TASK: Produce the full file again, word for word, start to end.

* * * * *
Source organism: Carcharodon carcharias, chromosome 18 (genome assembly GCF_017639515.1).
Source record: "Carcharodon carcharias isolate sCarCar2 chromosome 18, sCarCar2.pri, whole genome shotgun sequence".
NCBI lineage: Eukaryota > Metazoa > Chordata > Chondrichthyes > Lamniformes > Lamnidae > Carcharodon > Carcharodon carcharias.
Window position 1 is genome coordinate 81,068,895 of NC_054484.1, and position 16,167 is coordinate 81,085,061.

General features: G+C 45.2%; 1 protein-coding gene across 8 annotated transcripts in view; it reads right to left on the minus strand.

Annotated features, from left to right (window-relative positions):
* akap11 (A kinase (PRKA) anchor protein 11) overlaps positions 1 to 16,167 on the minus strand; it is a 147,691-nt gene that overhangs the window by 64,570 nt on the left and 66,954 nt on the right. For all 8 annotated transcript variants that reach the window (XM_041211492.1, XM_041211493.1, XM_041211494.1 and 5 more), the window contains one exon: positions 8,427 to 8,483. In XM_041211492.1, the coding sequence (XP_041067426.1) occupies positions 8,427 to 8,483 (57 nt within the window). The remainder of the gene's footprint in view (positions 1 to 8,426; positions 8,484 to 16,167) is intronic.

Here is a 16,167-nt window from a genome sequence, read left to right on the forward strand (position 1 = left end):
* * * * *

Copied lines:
Source organism: Carcharodon carcharias, chromosome 18 (genome assembly GCF_017639515.1).
Source record: "Carcharodon carcharias isolate sCarCar2 chromosome 18, sCarCar2.pri, whole genome shotgun sequence".
NCBI lineage: Eukaryota > Metazoa > Chordata > Chondrichthyes > Lamniformes > Lamnidae > Carcharodon > Carcharodon carcharias.
Window position 1 is genome coordinate 81,068,895 of NC_054484.1, and position 16,167 is coordinate 81,085,061.

General features: G+C 45.2%; 1 protein-coding gene across 8 annotated transcripts in view; it reads right to left on the minus strand.

Annotated features, from left to right (window-relative positions):
* akap11 (A kinase (PRKA) anchor protein 11) overlaps positions 1 to 16,167 on the minus strand; it is a 147,691-nt gene that overhangs the window by 64,570 nt on the left and 66,954 nt on the right. For all 8 annotated transcript variants that reach the window (XM_041211492.1, XM_041211493.1, XM_041211494.1 and 5 more), the window contains one exon: positions 8,427 to 8,483. In XM_041211492.1, the coding sequence (XP_041067426.1) occupies positions 8,427 to 8,483 (57 nt within the window). The remainder of the gene's footprint in view (positions 1 to 8,426; positions 8,484 to 16,167) is intronic.

Here is a 16,167-nt window from a genome sequence, read left to right on the forward strand (position 1 = left end):